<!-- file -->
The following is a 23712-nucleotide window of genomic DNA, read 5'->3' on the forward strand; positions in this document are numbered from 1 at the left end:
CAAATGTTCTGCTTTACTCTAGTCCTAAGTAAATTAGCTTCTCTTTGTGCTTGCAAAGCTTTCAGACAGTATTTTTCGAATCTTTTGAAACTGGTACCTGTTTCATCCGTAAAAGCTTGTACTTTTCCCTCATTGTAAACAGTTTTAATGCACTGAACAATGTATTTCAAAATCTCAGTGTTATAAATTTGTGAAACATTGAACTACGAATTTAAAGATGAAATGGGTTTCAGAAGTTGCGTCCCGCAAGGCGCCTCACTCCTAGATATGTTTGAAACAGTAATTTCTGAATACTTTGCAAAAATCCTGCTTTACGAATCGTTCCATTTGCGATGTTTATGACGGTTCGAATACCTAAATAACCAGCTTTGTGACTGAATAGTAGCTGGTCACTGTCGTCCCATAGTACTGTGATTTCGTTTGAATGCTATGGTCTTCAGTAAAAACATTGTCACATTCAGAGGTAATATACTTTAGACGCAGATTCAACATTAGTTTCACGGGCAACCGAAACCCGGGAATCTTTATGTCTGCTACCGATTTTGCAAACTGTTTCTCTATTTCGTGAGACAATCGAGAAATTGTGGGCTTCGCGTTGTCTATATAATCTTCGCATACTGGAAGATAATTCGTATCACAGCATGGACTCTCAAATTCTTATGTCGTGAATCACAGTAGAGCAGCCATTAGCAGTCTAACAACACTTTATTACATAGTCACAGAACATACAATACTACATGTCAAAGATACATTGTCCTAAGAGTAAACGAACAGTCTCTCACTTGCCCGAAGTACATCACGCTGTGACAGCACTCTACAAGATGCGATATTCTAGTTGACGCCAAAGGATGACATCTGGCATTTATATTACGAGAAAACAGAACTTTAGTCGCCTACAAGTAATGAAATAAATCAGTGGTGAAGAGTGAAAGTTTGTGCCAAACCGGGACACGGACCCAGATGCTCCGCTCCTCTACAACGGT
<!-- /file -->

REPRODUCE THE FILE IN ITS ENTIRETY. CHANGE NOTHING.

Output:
The following is a 23712-nucleotide window of genomic DNA, read 5'->3' on the forward strand; positions in this document are numbered from 1 at the left end:
CAAATGTTCTGCTTTACTCTAGTCCTAAGTAAATTAGCTTCTCTTTGTGCTTGCAAAGCTTTCAGACAGTATTTTTCGAATCTTTTGAAACTGGTACCTGTTTCATCCGTAAAAGCTTGTACTTTTCCCTCATTGTAAACAGTTTTAATGCACTGAACAATGTATTTCAAAATCTCAGTGTTATAAATTTGTGAAACATTGAACTACGAATTTAAAGATGAAATGGGTTTCAGAAGTTGCGTCCCGCAAGGCGCCTCACTCCTAGATATGTTTGAAACAGTAATTTCTGAATACTTTGCAAAAATCCTGCTTTACGAATCGTTCCATTTGCGATGTTTATGACGGTTCGAATACCTAAATAACCAGCTTTGTGACTGAATAGTAGCTGGTCACTGTCGTCCCATAGTACTGTGATTTCGTTTGAATGCTATGGTCTTCAGTAAAAACATTGTCACATTCAGAGGTAATATACTTTAGACGCAGATTCAACATTAGTTTCACGGGCAACCGAAACCCGGGAATCTTTATGTCTGCTACCGATTTTGCAAACTGTTTCTCTATTTCGTGAGACAATCGAGAAATTGTGGGCTTCGCGTTGTCTATATAATCTTCGCATACTGGAAGATAATTCGTATCACAGCATGGACTCTCAAATTCTTATGTCGTGAATCACAGTAGAGCAGCCATTAGCAGTCTAACAACACTTTATTACATAGTCACAGAACATACAATACTACATGTCAAAGATACATTGTCCTAAGAGTAAACGAACAGTCTCTCACTTGCCCGAAGTACATCACGCTGTGACAGCACTCTACAAGATGCGATATTCTAGTTGACGCCAAAGGATGACATCTGGCATTTATATTACGAGAAAACAGAACTTTAGTCGCCTACAAGTAATGAAATAAATCAGTGGTGAAGAGTGAAAGTTTGTGCCAAACCGGGACACGGACCCAGATGCTCCGCTCCTCTACAACGGT